Tuesday, July 28, 2009

What Cheek!

The modern atheist thinks he knows that God is dead; what he doesn't know is that, unconsciously, he continues to believe in God. What characterizes modernity is no longer the standard figure of the believer who secretly harbors intimate doubts about his belief and engages in transgressive fantasies; today, we have, on the contrary, a subject who presents himself as a tolerant hedonist dedicated to the pursuit of happiness, and whose unconscious is the site of prohibitions: what is repressed are not illicit desires or pleasures, but prohibitions themselves. "If God doesn't exist, then everything is prohibited" means that the more you perceive yourself as an atheist, the more your unconscious is dominated by prohibitions which sabotage your enjoyment. (One should not forget to supplement this thesis with its opposite: if God exists, then everything is permitted - is this not the most succinct definition of the religious fundamentalist's predicament? For him, God fully exists, he perceives himself as His instrument, which is why he can do whatever he wants, his acts are in advance redeemed, since they express the divine will...)
- Slavoj Žižek

Sunday, July 26, 2009

Dave Barry on Writing Humor

This resonated...
"When you write humor, it’s not funny to you. It’s not even really that funny when you first think of the idea. There may be a glimmer of humor because it still seems vaguely original, but after a couple of days it’s not funny at all. You’re just trusting that it was, at some point, funny, and that your honing and tweaking is really improving it. I would eventually reach a point where I would just think, This feels old, even though nobody’s seen it but me."

from And Here's The Kicker

Thursday, July 23, 2009

Embracing and Harnessing Randomness and the Unknown

This morsel was too tasty not to repost...a summation of Nassim Nicolas Taleb's ideas from The Black Swan (and his thought overall) that has been clarified though much thought and rewritings of the concepts in different mediums and articles. The article is more than worth reading in its whole.
Let us go one step further. It is high time to recognize that we humans are far better at doing than understanding, and better at tinkering than inventing. But we don't know it. We truly live under the illusion of order believing that planning and forecasting are possible. We are scared of the random, yet we live from its fruits. We are so scared of the random that we create disciplines that try to make sense of the past--but we ultimately fail to understand it, just as we fail to see the future.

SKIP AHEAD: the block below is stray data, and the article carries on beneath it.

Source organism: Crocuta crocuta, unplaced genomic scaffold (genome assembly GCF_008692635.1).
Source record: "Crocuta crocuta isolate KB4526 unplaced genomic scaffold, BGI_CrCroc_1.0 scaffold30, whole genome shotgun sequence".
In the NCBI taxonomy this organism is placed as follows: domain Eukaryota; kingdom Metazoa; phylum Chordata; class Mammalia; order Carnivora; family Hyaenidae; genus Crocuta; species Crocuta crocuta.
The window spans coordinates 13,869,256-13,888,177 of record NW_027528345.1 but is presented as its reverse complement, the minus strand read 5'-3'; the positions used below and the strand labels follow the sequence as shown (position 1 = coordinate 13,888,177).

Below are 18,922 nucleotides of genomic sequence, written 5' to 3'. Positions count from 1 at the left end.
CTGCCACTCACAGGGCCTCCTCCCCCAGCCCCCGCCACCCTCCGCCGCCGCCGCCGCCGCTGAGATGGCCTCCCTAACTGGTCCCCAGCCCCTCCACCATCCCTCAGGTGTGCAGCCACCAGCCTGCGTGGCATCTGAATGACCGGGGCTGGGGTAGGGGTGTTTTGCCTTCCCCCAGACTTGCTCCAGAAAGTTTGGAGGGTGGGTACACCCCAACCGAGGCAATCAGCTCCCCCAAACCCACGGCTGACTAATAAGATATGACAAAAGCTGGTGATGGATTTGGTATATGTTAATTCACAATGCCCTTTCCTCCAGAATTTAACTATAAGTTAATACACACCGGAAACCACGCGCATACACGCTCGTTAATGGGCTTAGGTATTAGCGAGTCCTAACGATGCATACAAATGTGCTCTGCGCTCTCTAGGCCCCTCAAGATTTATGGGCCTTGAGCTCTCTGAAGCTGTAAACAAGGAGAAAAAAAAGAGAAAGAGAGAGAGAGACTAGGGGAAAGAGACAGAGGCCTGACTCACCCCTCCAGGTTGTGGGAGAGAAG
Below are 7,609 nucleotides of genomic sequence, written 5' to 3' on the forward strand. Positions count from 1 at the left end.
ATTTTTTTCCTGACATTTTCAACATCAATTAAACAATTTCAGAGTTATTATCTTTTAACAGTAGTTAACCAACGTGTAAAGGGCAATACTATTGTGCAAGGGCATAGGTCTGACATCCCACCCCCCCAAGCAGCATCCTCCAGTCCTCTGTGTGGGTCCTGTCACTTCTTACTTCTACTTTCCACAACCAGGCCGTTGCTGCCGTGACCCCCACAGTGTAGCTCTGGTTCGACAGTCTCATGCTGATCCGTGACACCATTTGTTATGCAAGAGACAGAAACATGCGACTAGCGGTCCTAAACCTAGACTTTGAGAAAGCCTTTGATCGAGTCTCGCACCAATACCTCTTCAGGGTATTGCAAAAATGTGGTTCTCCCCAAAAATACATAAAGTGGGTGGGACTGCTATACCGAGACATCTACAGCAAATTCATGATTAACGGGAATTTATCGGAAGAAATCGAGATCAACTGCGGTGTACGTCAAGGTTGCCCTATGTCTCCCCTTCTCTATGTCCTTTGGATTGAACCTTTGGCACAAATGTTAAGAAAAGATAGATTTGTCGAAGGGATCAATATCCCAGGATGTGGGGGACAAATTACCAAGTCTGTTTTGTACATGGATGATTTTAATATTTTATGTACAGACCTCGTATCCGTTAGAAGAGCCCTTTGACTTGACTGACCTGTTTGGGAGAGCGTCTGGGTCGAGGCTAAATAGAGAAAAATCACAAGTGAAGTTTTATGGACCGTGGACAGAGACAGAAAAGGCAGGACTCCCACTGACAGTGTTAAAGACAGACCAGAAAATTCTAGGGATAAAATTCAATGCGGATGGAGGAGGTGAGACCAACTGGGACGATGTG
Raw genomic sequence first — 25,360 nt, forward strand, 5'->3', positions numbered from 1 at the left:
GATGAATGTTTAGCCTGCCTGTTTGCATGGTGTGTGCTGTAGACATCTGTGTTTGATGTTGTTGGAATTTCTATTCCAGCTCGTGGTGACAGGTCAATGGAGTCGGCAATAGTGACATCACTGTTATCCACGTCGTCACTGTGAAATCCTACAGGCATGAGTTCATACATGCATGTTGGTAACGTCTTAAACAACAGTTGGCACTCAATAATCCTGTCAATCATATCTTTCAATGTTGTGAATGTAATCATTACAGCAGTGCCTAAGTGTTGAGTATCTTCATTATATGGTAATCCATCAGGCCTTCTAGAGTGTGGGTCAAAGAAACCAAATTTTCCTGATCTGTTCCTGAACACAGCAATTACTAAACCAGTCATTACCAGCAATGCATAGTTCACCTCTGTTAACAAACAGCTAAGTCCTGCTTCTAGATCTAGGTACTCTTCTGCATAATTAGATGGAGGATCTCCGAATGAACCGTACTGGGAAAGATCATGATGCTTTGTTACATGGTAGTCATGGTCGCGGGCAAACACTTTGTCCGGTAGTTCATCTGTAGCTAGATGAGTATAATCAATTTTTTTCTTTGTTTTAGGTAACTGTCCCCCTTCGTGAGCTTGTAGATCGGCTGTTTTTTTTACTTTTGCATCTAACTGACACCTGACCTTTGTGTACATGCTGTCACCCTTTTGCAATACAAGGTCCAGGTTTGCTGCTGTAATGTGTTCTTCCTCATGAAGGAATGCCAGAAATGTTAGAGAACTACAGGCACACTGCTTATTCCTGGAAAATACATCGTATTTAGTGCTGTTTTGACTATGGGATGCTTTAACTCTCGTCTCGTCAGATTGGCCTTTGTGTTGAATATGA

The current discourse in economics, for example, is antiquated. American undirected free-enterprise works because it aggressively allows us to capture the randomness of the environment--the cheap Black Swans. This works not just because of competition, and even less because of material incentives. Neither the followers of Adam Smith nor those of Karl Marx seem to be conscious of the prevalence and effect of wild randomness. They are too bathed in enlightenment-style cause-and-effect and cannot accept that skills and payoffs may have nothing to do with one another. Nor can they swallow the argument that it is not necessarily the better technology that wins, but rather, the luckiest one. And, sadly, even those who accept this fundamental uncertainty often fail to see that it is a good thing.

Random tinkering is the path to success. And fortunately, we are increasingly learning to practice it without knowing it--thanks to overconfident entrepreneurs, naive investors, greedy investment bankers, confused scientists and aggressive venture capitalists brought together by the free-market system.

We need more tinkering: Uninhibited, aggressive, proud tinkering. We need to make our own luck. We can be scared and worried about the future, or we can look at it as a collection of happy surprises that lie outside the path of our imagination.


(clicker for even larger..ooo)

Friday, July 17, 2009

There's a Lot Going on Here

Watch This Video of a teen dude dancing and gaming, both, remarkably

Several things i enjoy about this video:

  • The sincerity of his performance and the sincerity of the audience's enjoyment of it. No money's changing hands here - he's enjoying performing for them, this dance he's worked on, and they're enjoying the fruits of that.